Chicago’s Sexy Steel History

Although most of them are gone, we’ve all heard of Chicago’s steel mills and we know the material shapes our modernist buildings. It has become a symbol of strength and endurance, and even inspired poetry, like “Smoke and Steel” by Carl Sandburg. As one of the world hubs for the industry, steel is iconic for Chicago. Chicago steel history is an essential element of our city’s great history and architecture, and that makes it pretty sexy. And of course, “Chicago’s Sexy Steel History,” is just more interesting than “Chicago Steel History.” We delve into a lot of this, though perhaps without calling it sexy, on our Loop Interior Architecture Walking Tour and Architecture Tour for Design Lovers.

New Technologies Means New Styles

In my studies of Chicago architecture, I’ve always been intrigued by how technological advancements of building materials change our buildings, and this includes Chicago steel history. To start, the Great Lakes were rich in iron ore deposits, and with steel being an alloy of iron and carbon the steel industry erupted here with this geographical advantage. The burgeoning industry appeared in Chicago, Joliet, and North Chicago in the 1800s. In 1901, New York financial mogul JP Morgan organized the largest corporation on the planet, U.S. Steel. A lot of this steel went towards making farm equipment, railroads, bridges, and most importantly to this blog post – buildings.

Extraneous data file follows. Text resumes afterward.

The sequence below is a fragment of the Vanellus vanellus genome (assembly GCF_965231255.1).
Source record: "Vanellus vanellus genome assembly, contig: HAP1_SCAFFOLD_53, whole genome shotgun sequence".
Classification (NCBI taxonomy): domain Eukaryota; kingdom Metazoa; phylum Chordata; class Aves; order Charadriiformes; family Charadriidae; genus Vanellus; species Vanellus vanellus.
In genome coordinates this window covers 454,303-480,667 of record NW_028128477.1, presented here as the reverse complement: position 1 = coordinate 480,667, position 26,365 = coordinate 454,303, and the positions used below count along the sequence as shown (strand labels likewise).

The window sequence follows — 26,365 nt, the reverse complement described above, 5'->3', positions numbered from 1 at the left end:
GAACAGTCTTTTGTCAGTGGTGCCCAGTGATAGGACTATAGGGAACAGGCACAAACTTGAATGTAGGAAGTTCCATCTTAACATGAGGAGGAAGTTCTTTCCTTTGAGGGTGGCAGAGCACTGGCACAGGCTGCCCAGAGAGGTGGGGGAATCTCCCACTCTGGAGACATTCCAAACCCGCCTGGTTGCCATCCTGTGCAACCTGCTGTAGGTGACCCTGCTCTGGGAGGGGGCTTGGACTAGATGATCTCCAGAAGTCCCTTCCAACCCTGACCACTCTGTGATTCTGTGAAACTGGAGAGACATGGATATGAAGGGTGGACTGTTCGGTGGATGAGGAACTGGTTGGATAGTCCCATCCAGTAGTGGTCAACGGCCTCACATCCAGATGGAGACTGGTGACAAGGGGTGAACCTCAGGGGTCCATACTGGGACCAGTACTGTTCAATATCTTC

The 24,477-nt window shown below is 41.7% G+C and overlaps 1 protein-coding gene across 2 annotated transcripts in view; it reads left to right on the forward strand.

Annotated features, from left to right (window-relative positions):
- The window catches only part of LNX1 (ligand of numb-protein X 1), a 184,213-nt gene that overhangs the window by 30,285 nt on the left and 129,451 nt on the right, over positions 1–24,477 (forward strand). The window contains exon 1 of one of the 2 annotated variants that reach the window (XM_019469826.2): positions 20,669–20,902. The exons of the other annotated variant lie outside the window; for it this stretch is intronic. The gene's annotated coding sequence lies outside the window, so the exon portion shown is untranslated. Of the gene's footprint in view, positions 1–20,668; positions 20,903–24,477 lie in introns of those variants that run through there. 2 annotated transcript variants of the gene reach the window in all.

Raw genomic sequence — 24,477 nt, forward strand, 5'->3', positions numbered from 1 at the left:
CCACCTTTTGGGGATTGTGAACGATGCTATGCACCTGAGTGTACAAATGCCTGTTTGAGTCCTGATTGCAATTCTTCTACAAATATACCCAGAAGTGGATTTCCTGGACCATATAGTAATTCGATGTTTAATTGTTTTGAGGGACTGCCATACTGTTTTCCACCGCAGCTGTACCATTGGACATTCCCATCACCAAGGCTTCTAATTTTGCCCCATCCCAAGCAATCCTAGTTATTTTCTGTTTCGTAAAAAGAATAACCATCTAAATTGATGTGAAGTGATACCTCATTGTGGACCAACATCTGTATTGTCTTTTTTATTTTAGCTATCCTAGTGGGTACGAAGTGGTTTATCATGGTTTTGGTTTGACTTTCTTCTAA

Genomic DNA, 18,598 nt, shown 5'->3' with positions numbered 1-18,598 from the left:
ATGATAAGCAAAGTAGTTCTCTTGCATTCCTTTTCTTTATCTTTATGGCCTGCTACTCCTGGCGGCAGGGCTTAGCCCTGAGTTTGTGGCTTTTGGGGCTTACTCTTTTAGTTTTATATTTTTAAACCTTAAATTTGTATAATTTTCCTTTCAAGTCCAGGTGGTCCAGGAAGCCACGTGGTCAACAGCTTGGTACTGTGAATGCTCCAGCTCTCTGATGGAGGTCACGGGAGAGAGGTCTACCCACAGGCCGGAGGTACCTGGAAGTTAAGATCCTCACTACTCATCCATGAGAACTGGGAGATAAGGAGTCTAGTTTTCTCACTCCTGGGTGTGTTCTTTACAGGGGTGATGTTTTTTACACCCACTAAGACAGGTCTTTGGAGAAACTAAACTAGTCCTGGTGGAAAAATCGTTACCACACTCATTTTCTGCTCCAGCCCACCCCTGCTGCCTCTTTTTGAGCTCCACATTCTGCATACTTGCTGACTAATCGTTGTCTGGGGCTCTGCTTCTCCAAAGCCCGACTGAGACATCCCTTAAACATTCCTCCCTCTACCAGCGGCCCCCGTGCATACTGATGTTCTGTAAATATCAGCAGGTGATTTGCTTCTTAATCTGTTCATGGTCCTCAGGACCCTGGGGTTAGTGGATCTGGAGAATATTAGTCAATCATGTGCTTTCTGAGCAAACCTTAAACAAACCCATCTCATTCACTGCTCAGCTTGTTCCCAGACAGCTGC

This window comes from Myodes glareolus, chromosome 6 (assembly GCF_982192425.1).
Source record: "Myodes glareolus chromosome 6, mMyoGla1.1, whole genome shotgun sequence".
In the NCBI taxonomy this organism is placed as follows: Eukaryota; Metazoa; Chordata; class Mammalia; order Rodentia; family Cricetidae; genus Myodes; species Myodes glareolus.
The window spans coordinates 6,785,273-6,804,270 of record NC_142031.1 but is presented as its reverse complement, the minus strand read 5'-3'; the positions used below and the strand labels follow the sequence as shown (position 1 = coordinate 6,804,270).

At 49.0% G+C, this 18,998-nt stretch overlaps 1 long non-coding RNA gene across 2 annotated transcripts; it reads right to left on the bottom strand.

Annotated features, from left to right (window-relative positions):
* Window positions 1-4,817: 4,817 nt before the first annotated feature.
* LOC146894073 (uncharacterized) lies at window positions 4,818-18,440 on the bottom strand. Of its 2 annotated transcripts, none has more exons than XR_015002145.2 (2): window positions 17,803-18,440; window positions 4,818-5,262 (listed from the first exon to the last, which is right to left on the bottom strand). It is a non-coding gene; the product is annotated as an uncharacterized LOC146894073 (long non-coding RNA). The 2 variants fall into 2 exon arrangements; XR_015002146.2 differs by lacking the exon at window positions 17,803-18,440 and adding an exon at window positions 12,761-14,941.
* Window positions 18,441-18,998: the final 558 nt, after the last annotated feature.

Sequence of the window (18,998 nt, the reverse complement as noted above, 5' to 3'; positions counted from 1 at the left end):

Early Steel-Frame Skyscrapers

The first steel-framed building was William LeBaron Jenney’s Home Insurance Building. Many argue that the building, completed in 1885, was the world’s first skyscraper. The frame was made of steel instead of cast iron. Some people still debate the legitimacy of its “steel frame,” since it also had a thick brick and stone exterior. It was torn down and replaced by the very Art Deco Bank of America Building at 135 S. LaSalle St.

The Reliance Building on State Street is part of Chicago steel history was designed in 1890 by multiple architects of the firm Burnham and Root. It is an example of an early steel-frame skyscraper that is still around. You can easily see the columns of its framed supports surrounding its wide plate glass windows, literally exposing how the material dictates the form of the structure.

An Engineering Revolution

The steel frame revolutionized buildings. This type of construction allowed for more space because of less need for clunky walls and the ability to have larger windows meant greater natural light and ventilation. Back then the lighting technology was not very advanced and bulbs let off a lot of heat during the pre-air-conditioning era. And perhaps most importantly architects could build taller, such as to 15 stories with the Reliance Building, because of the strength of the steel frame. Masonry buildings generally cannot stretch higher than 10 stories or so.

But let’s not get ahead of ourselves. Ludwig Mies van der Rohe came to town in the 1930s and brought with him his designs for modernist architecture. He wanted to get rid of fluffy ornamentation and other unnecessary details to essentially spare down buildings to their most basic elements. For example, the vertical steel I-beams of his 860-880 Lake Shore Drive towers run up and down the outside of the building and show the steel structure to the world while also providing a visual harmony.